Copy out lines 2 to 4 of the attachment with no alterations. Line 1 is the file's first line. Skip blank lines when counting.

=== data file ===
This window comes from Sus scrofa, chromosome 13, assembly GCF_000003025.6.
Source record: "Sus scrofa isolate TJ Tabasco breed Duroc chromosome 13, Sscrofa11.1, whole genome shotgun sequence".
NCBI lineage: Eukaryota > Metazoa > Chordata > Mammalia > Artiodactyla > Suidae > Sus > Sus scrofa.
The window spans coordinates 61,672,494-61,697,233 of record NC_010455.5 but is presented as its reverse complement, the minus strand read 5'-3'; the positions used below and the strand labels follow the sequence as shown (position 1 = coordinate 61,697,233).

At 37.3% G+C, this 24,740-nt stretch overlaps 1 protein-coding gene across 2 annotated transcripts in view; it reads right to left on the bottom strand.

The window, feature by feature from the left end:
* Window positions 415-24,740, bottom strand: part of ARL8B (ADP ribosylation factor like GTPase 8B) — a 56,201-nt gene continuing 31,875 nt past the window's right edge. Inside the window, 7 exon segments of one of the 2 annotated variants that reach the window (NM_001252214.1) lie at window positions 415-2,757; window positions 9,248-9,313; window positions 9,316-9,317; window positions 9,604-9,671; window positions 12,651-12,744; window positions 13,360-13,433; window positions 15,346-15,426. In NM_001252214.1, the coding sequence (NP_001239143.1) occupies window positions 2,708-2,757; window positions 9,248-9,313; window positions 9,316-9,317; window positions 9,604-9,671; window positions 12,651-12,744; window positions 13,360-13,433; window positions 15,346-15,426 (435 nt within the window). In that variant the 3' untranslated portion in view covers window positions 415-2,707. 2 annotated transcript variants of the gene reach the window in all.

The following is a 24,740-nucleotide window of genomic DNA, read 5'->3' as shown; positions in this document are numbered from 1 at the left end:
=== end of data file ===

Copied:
Source record: "Sus scrofa isolate TJ Tabasco breed Duroc chromosome 13, Sscrofa11.1, whole genome shotgun sequence".
NCBI lineage: Eukaryota > Metazoa > Chordata > Mammalia > Artiodactyla > Suidae > Sus > Sus scrofa.
The window spans coordinates 61,672,494-61,697,233 of record NC_010455.5 but is presented as its reverse complement, the minus strand read 5'-3'; the positions used below and the strand labels follow the sequence as shown (position 1 = coordinate 61,697,233).